The latest newsShow me more

Unending melodies

Cathy files a bone to be used in a ukulele repair. She is an expert in all kinds of instrument repairs, from simple to very complicated.
When Cathy Currier was 12 years old, she hurried to her parents’ music store every day after school, armed with a Coke and a candy bar. Now, almost 48 years later, Cathy still hurries around the business in its current location at 136 West Main St. in Richmond. While dashing from a guitar repair to the register, Cathy remarks, “It never ends.” Angela and Clifford Currier opened Currier’s Music World in 1967 in Richmond after being frustrated by having to travel to Lexington to buy musical instruments for their three children. Spending afternoons with her father in the shop, Cathy became fascinated with how instruments were put together and made. “I’m just one of those people who has always liked to fixed things.” After graduating high school, Cathy’s fascination with fixing things led her to Western Iowa Tech where she studied band instrument repair. “You should never stop learning,” she says. Not being satisfied with just knowing band instruments, Cathy convinced Taylor Guitars to accept her as its first intern. She spent a year in California learning the ins and outs of how high-end guitars are made. She returned home to her family roots and now manages Currier’s Music World for her aging parents and handles all instrument repairs. In the shop, Cathy works alongside Mary Lue Roberts, a musician who left Ohio to return to Richmond to care for her mother. “The music I left behind comes to me sometimes,” said Mary Lue. Music and laughter can be found in abundance at Currier’s. Musicians regularly come in and stay for an hour trying out a new guitar before buying. Those musicians quickly become friends and family to the fiery, Italian Cathy. When she laughs, her laughter can be heard from across the room. The shop may still be owned by Angela and Clifford, but it’s Cathy’s place. Her passion for music and people make Currier’s Music World the place it is.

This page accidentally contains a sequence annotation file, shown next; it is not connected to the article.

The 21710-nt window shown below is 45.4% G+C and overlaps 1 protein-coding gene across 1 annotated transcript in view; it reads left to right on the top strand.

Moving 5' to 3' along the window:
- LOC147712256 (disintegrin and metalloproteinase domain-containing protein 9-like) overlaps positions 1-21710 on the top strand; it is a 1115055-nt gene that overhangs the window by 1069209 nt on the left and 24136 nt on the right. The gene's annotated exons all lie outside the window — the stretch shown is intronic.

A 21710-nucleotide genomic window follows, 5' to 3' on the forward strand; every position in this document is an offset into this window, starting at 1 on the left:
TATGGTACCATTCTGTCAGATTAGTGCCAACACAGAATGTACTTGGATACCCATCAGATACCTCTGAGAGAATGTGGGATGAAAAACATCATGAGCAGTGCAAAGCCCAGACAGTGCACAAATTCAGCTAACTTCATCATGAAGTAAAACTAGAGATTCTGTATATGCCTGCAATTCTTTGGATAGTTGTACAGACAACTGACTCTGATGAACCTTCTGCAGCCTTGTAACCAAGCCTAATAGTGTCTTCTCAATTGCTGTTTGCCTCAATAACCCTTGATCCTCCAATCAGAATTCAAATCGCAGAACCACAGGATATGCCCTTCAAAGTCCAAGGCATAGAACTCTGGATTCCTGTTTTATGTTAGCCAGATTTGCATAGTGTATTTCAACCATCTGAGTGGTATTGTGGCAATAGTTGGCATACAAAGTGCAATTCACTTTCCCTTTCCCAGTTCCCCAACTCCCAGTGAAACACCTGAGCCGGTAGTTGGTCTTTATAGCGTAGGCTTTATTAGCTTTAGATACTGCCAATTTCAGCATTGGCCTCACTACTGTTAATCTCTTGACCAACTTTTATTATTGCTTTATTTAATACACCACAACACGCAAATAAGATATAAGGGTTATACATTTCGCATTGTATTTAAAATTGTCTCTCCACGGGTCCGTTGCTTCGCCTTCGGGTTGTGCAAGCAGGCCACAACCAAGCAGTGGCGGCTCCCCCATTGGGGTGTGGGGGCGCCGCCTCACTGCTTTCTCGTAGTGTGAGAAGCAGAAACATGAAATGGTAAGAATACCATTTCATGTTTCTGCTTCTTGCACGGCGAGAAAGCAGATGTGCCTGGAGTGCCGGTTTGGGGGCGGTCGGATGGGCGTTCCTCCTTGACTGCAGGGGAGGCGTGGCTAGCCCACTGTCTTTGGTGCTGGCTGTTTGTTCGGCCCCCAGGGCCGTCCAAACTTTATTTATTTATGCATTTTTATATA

Cathy instructs Makenzi Carpenter, 11, (center) how to properly take care of her saxophone, while Makenzi's mother, Erica White, (left) and cousin, Honey Ray Abrams, 9, listen.
Cathy dances with her old friend Bill Roberts while her 9-year-old boxer, Haley, jealously tries to interrupt. Several musicans often gather in the store. This day they gave an impromptu concert.
Cathy listens while Danny Markovitch plays the crooked soprano saxaphone during an impromptu jam session in the store. Danny, a musician orginally from Israel, is traveling throughout Kentucky with his band, Marbin. They stopped in the shop to look at instruments and ended up staying nearly two hours to play with local musicans.
Cathy fits a new bone for an old, damaged guitar. Cathy carefully sanded the bone in order to get a perfect fit. Guitar strings rest on the bone, so it must be fitted properly.
Cathy cuddles Haley while taking a short break during a hectic day. "Life is too short to be a workaholic," says Cathy. She tries to take at least a short rest every day.
"It never stops," says Cathy, while yawning at the end of another long day, "but I can't image doing anything else with my life."
Cathy Currier, 60, grew up in her family's music store in Richmond. "I wasn't a normal kid. I wanted to take everything apart to understand its inner workings," says Cathy. Her curiosity led Cathy to learn more and more about complicated instrument repairs. Now Cathy manages Currier's Music World and made Currier's one of only five C.F. Martin and Co.-authorized guitar-repair centers in Kentucky. Here, Cathy checks the neck of a guitar awaiting repair.
Cathy (center) laughs with (from left) her boyfriend, John Hamlett , coworker Erik Davig and musican Craig Langford. Craig is traveling to Nashville from Dallas and stopped in Richmond to visit with his old friend Cathy.